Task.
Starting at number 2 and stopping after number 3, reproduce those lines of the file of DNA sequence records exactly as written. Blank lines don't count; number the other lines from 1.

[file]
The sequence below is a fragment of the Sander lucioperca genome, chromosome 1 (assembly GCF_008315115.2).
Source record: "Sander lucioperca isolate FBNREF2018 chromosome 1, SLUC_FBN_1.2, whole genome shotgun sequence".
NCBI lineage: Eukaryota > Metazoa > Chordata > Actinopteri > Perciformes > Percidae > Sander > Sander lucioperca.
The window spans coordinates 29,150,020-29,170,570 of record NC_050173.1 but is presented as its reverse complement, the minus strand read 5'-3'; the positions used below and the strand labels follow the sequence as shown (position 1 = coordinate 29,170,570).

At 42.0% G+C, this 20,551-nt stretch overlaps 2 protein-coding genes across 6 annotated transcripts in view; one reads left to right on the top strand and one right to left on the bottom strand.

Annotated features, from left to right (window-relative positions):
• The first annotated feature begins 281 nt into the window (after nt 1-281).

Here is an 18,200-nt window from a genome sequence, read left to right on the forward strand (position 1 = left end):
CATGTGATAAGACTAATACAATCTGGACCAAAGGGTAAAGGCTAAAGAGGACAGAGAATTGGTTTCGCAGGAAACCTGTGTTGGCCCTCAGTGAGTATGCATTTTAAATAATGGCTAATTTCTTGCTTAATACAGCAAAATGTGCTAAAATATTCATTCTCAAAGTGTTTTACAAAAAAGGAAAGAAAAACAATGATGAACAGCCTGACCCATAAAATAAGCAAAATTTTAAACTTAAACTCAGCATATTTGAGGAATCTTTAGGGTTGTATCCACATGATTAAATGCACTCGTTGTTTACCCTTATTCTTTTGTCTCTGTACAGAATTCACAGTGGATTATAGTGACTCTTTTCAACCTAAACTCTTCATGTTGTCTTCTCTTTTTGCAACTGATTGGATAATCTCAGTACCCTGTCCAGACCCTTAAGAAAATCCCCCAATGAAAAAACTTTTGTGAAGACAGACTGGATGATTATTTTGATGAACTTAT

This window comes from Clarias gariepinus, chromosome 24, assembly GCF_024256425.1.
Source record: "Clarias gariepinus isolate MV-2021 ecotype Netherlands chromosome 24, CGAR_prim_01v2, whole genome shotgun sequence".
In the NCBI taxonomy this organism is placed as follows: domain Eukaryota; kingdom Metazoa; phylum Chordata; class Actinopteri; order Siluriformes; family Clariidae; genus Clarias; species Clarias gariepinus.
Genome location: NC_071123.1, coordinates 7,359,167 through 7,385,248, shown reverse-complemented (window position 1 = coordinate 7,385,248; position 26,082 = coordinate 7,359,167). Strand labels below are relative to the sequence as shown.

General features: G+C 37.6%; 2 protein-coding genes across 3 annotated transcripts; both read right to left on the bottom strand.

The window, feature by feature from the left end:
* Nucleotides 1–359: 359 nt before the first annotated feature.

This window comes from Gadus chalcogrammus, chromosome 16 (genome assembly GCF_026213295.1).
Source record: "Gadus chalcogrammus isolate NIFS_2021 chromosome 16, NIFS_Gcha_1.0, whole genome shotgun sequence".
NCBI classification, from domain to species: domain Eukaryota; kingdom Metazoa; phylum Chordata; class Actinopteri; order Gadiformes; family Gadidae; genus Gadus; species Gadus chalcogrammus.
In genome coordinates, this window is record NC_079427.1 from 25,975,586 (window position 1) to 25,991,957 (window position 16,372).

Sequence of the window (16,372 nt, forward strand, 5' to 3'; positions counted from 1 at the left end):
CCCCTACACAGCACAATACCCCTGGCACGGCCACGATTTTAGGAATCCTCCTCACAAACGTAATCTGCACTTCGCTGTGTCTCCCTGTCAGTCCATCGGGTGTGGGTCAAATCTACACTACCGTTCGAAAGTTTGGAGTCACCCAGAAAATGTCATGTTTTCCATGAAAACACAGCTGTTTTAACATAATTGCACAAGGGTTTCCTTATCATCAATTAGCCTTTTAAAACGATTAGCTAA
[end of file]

Source record: "Sander lucioperca isolate FBNREF2018 chromosome 1, SLUC_FBN_1.2, whole genome shotgun sequence".
NCBI lineage: Eukaryota > Metazoa > Chordata > Actinopteri > Perciformes > Percidae > Sander > Sander lucioperca.